By Andy Shipley

It is an assured fate that all that lives must die. It that lives without death, is as much a paradox as it that dies without life. It was a sweltering winter evening in mid-January, and dinner had just been set on the oak table of the two Dr. Bames. While the Bames had toiled tirelessly in their nine to five earlier that day, they spent hours that evening preparing a dozen or so dishes precisely seasoned and perfectly cooked. It reminded them of the Thanksgiving dinners they had shared with their family year after year. Today had no significance however, at least none the Bames felt like celebrating. Everyone on earth had spent the day like any other. If it is true that scarcity makes something valuable, then the day had been severely underspent.

The Bames filed their stomachs with foods containing the spiciest chilies, the most expensive saffron, and the most fragrant spices. Caviar adorned their plates like black pearls. They had officially begun planning this meal months ago, but deep down they both knew they actually started planning it many years earlier, when their research had been published, distributed, digested, understood, ignored and ultimately forgotten. It all tasted cold and flavorless like dust in water.

The Bames ate anyway, determined to finish their feast before the clock struck twelve, though they knew not what obligated them to do so. All was silent except for the putrid sound of chewing and swallowing, and the occasional din that occurred when one would get up to lose the contents of their stomach. Every dish was to be tasted and finished. Finally, one dared to speak.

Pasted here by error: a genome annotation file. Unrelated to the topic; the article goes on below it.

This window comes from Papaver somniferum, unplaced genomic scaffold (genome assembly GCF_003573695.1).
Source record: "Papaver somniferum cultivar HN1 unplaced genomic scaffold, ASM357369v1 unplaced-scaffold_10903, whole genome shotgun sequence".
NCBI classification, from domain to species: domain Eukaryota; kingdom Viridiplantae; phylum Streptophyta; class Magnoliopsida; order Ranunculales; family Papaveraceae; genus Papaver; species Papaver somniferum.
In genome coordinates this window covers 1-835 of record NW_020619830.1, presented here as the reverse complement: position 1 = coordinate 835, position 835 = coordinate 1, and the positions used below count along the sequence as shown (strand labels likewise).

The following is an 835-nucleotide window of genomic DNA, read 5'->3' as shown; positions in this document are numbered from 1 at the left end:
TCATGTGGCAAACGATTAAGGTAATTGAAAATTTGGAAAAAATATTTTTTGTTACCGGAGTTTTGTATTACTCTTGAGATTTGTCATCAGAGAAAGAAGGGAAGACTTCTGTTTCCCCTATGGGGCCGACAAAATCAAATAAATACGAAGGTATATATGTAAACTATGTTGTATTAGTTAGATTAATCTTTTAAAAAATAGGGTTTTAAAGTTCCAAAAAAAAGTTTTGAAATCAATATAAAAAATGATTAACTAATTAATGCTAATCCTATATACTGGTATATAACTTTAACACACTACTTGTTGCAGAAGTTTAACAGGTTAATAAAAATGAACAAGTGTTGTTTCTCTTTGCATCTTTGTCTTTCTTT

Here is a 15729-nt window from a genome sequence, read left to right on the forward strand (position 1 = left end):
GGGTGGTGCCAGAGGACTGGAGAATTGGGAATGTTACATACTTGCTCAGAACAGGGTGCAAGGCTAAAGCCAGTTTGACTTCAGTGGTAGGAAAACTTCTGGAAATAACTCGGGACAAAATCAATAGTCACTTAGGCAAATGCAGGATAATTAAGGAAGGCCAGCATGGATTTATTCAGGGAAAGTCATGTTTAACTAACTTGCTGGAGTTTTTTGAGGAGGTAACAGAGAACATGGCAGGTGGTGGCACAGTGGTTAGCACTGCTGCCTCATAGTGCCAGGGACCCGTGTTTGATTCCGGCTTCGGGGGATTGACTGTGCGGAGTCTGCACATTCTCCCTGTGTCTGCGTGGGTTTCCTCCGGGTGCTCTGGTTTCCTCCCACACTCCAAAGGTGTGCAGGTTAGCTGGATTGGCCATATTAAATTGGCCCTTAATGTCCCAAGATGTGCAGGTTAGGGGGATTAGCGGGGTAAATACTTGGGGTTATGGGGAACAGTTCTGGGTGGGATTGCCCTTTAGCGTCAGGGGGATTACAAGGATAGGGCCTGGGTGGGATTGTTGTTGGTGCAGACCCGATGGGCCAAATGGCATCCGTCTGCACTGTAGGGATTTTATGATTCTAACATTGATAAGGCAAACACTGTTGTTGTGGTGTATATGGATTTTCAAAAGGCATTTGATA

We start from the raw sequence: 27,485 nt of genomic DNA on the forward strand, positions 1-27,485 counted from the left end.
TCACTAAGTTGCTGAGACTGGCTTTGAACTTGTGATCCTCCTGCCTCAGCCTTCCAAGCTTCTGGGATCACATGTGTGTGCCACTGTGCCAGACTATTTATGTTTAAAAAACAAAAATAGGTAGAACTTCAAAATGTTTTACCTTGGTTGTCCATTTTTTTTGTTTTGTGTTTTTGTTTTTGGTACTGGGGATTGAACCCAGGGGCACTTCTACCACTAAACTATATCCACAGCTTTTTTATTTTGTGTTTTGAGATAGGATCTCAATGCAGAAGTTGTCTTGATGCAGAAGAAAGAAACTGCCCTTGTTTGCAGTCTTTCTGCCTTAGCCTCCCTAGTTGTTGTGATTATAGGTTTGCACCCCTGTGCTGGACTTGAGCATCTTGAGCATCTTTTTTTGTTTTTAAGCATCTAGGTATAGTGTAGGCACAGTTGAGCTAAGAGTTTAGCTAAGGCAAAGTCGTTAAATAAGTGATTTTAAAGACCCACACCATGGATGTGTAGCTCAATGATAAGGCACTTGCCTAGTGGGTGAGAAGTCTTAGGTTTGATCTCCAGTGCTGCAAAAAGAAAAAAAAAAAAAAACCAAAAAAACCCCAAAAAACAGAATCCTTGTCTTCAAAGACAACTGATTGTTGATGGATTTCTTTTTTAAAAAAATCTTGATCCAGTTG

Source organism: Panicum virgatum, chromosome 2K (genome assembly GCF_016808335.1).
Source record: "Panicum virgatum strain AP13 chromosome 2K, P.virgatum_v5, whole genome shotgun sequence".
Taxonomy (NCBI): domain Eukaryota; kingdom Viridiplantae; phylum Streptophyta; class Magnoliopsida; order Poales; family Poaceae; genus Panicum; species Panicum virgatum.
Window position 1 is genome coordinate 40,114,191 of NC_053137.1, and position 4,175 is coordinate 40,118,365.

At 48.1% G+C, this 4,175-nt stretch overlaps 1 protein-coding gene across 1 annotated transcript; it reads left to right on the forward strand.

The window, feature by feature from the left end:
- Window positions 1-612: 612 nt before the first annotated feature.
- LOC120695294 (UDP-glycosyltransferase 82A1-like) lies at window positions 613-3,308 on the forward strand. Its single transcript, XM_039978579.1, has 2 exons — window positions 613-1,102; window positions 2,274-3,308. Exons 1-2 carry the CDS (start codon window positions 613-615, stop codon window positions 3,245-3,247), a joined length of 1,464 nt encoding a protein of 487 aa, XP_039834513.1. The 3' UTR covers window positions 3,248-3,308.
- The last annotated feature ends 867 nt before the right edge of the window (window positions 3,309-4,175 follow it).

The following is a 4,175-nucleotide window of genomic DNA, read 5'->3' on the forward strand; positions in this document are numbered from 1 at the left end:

“You know, it really is a shame,” said the first Bames.

“What is that, Dear?” replied the second as they cut apart a porkchop with all the haste they could muster.

“I can’t stop thinking about the children. They have so much potential, and by the end of the day it will all be for naught. I can’t begin to imagine what their parents must be going through.”

The Bames themselves had no children, a recommendation they had given to everyone else, but to no avail. Their friends and family had several kids despite the warnings that they would never live past their teens. Now those parents who had been blind to reason, today discovered they had spent years raising their children for the slaughter.

“I can’t help but remember a story my mother used to tell me when I was little. There once was a cow who never learned to open her eyes. She could see fine, her eyes were perfectly intact, but the stubborn old cow refused to lift open her eye lids. One day a stranger invited her and her calves to his house in town for dinner. She graciously accepted despite the fact her calves told her the stranger was the butcher from town. ‘I saw no butcher,’ she told her calves. So she and her calves go to town but they get lost on the way. She asked some of the locals for directions and they told her she is heading to the butcher’s house. She of course told them ‘I saw no butcher’ and continued on her way. Finally she and her calves got to the butchers house and he ushered them inside. She heard the door lock behind her. For the first time in her life she opened her eyes to see her children being taken away behind her. As she looked back forward the butcher was standing there, cleaver in hand.”